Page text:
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Live Review: Kyle Kinane’s Comedy Central Taping at Chicago’s Metro

The veteran comedian returned home to tape his third Comedy Central Special

Photo by Laurie Fanelli
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Photography by Laurie Fanelli

Kyle Kinane held a homecoming this weekend at The Metro, which was recently chosen as one of CoS’s Greatest American Venues. The 39-year-old comedian was in town to record his third proper special for Comedy Central. And while the actual televised broadcast won’t air for some time, a packed house of Chicagoans witnessed a sneak peak, as well as some behind-the-scenes edits and obligatory drunk heckles.

Shane Torres (Last Comic Standing, Help Wanted) warmed up the crowd with a tale of sleeping with a rando right after learning that a close family member had died. This contrast of morning sex and mourning sex spurred a lot of guilty chuckles, but it was his defense of widely loathed TV chef Guy Fieri that chopped the audience into bits. It was a truncated set, but Torres was comfortable onstage as he somersaulted between clever wordplay and upbeat, albeit misanthropic, pleasures.

Photo by Laurie Fanelli

By the time Kinane took the stage — about an hour after drinks were cut off, for your viewing pleasure — the spectators were eager for the comedian’s dark wit and cutting observations. Like a modern-day Travis Bickle, Kinane shared tales of the filth and scum, such as spotting an unpainted Juggalo in the raw wearing an “I ❤ Squirters” t-shirt, or rationalizing which mass shooting could finally unite the American public. Kinane argued that the Westboro Baptist Church had already demonstrated its ability to bring together diametric groups, such as the Hell’s Angels and LGBT activists.

His gruff baritone — utilized for years as the official voice-over of Comedy Central programming — made these criticisms and contrasts more impactful. It also bestowed an air of authority to his various bits of harsh advice and wily statements. “It must be so easy for cops to arrest child molesters now that vape shops exist … These are basically real-life chat rooms. They should just Minority Report [the customers].”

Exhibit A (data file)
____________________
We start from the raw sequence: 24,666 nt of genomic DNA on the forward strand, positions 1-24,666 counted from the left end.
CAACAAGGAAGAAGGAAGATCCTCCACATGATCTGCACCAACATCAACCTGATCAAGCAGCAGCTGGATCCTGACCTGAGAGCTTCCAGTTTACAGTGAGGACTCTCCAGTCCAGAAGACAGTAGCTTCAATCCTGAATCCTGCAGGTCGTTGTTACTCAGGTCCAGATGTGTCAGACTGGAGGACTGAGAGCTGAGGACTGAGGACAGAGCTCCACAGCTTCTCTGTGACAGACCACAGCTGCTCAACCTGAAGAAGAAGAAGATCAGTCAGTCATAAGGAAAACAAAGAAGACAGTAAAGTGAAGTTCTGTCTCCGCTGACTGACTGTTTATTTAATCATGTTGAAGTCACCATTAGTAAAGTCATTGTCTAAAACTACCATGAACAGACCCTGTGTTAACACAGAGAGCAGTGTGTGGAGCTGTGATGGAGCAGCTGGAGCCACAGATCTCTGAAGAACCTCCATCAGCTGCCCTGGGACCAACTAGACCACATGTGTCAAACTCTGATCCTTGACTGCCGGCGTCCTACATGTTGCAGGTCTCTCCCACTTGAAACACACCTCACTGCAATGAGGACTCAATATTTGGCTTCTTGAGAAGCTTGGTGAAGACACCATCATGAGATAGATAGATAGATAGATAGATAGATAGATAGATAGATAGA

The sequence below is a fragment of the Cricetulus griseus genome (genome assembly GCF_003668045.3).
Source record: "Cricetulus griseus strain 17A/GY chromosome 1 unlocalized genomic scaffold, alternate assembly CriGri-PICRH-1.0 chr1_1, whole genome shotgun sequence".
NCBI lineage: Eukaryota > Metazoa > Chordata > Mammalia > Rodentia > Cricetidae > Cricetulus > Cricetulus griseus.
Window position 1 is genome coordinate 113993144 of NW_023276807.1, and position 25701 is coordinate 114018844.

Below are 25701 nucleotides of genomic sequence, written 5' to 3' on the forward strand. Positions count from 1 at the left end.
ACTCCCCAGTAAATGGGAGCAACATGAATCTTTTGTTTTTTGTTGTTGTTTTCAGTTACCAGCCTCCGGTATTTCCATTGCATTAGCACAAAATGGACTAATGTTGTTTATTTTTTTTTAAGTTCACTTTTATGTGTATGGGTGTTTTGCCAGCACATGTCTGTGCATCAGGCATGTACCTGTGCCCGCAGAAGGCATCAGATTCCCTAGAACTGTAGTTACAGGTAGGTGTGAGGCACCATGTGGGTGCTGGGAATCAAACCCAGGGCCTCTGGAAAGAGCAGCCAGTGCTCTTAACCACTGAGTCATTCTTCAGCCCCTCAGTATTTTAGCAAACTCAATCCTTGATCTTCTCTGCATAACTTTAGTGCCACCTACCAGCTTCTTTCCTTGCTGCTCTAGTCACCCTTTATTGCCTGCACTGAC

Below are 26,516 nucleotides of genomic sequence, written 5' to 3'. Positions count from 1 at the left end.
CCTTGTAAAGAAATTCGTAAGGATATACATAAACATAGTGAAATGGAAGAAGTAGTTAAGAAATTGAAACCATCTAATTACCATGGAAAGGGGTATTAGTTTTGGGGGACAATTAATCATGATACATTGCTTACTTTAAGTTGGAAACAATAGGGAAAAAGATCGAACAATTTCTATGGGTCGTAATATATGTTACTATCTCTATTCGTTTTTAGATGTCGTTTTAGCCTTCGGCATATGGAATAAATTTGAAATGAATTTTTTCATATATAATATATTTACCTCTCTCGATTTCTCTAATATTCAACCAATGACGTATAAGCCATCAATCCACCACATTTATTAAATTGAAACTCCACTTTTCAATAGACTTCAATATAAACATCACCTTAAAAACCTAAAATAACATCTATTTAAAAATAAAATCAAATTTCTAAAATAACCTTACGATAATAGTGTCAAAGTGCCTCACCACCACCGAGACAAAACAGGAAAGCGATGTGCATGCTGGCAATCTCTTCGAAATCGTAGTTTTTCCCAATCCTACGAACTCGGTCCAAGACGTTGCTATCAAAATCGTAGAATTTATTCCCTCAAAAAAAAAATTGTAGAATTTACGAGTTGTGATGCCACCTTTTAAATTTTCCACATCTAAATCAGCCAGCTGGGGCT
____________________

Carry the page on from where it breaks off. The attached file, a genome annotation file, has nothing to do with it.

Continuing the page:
Photo by Laurie Fanelli

Kinane was on top of his game throughout the taping, quick to make on-the-fly edits as the television cameras captured all angles of the room. One such instance found Kinane attempting to “retake” a joke that removed reference to Portillo’s — his beloved Chicago eatery — in favor of a broader, more widely recognizable restaurant choice. It was at this time that the the early alcohol cutoff proved ineffectual, as a member of the crowd drew the ire of the room by shouting out Portillo’s again and again as the comedian reworked the setup. Kinane — clearly perturbed at the prospect of having to repeat his magic trick for the screwheads — didn’t miss a beat. He artfully got through a final rendition while also sacrificing the heckler lamb atop the altar of crowd justice.

The biggest theme of the night was Kinane’s diminished health brought on by years of hard drinking and reckless dietary habits. He shared his recent diagnosis of the gout, a lifelong ailment that doesn’t lend itself to self-righteous awareness ribbons. And certainly not a charity walk. His foot ailment and the need to eat more vegetables also shifted the stand-up’s take on culinary trends. “We get it, chefs are the new rock stars, the new cool guys. You shot heroin with Anthony Bourdain and have an egg whisk tattoo on your neck, we get it!” This segued easily into closing thoughts on Benihana table chefs facing the double curse of being Cirque du Soleil performers, as the flames lick at the children seated nearby. “Hey kids, look … I turned an onion into a choo-choo train. What is this, some kind of Red Hot Chili Peppers’ lyric?” This bit, and Kinane’s red-hot delivery throughout the evening, roasted the crowd. Check please!

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